Actor Ted Robbins has collapsed on stage during the opening night of a revival of Peter Kay’s Phoenix Nights live show.
Robbins, who played the villainous Den Perry in the Channel 4 comedy, was in the middle of a solo section at the Manchester Arena on Saturday when he clutched his chest, stumbled and fell to the ground.
The curtain was closed immediately as staff rushed to the stage with medical equipment and the performance was cancelled.
His co-star Toby Foster, who was playing his Phoenix Nights character Les, addressed the audience: “We are very sorry. This is not part of the show. I’m afraid we’re going to have to postpone the show tonight as obviously we have more important things to do.”
Robbins was taken to Wyhenshawe hospital where he is reported to be in a stable condition.
The 59-year-old, who is a second cousin of ex-Beatle Sir Paul McCartney, had been participating in Kay’s Phoenix Nights revival featuring characters from the Channel 4 series as a Comic Relief fundraiser. It had been due to run for another 14 nights.
Audience members took to Twitter to express their shock.
Journalist Tom Peck said: “Horrible atmosphere at phones4u arena. Sold out for Peter Kay’s Phoenix Nights. Show cancelled as actor Ted Robbins collapses on stage.”
Dave Swanton wrote: “Thoughts are with my mate Ted Robbins taken ill during the opening night of Phoenix Nights. Get well soon pal.”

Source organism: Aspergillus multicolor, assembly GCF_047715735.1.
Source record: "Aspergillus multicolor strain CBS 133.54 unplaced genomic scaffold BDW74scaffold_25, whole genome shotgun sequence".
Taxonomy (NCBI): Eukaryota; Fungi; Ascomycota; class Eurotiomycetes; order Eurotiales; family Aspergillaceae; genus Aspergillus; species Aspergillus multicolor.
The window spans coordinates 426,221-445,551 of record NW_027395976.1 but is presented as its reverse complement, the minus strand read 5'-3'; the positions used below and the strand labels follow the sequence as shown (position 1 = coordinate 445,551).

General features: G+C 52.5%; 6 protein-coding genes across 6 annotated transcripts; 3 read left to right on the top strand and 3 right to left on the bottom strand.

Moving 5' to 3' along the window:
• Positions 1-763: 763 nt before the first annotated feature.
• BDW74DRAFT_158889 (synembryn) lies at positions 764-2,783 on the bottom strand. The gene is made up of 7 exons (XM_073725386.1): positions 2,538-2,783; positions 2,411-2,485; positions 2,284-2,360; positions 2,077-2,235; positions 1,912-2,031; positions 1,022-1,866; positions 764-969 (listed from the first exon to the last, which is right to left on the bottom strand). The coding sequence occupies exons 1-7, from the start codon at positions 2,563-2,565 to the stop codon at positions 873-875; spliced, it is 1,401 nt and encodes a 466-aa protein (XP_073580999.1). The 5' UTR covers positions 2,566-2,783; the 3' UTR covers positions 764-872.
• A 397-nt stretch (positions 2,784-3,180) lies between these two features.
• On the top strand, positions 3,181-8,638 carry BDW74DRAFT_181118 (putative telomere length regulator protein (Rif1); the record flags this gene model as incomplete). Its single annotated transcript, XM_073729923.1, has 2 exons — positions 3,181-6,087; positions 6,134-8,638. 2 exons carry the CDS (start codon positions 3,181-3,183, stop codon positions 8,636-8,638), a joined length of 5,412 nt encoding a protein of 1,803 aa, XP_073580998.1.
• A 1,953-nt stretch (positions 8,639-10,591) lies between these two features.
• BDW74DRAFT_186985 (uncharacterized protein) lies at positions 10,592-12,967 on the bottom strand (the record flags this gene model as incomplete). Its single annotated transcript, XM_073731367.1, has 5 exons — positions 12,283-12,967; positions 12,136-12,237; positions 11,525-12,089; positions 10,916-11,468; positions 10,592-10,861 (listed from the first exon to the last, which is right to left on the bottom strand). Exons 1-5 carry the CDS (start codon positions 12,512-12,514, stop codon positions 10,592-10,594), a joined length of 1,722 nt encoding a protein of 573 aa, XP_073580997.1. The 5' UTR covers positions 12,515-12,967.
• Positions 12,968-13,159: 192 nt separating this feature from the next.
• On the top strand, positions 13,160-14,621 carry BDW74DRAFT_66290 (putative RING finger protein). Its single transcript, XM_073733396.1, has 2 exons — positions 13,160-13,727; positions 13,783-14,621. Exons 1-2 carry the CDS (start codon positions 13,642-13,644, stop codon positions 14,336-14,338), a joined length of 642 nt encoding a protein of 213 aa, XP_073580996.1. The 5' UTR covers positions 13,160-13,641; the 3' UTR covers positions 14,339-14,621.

His sister Kate Robbins tweeted: “My brother Ted was taken ill on stage. He’s been taken to a local hospital. Thank you for all your good wishes and concern. He’s a fighter.”
Presenter Eamonn Holmes was among a number of stars expressing their shock and wishing Robbins a speedy recovery. He wrote:
Nicky Campbell wrote:
Rory Bremner said:
Sherlock and Doctor Who star Mark Gatiss wrote:
Robbins’ character Den Perry was the chief villain in Phoenix Nights where his character notoriously burned down the Phoenix club.
He played Barry Quid in the ITV revival of Birds Of A Feather and he is also a regular in the CBBC programme The Slammer as the prison governor.
He was the voice of TV show Catchphrase between 1994 and 1999 and also presents a morning show on BBC Radio Lancashire.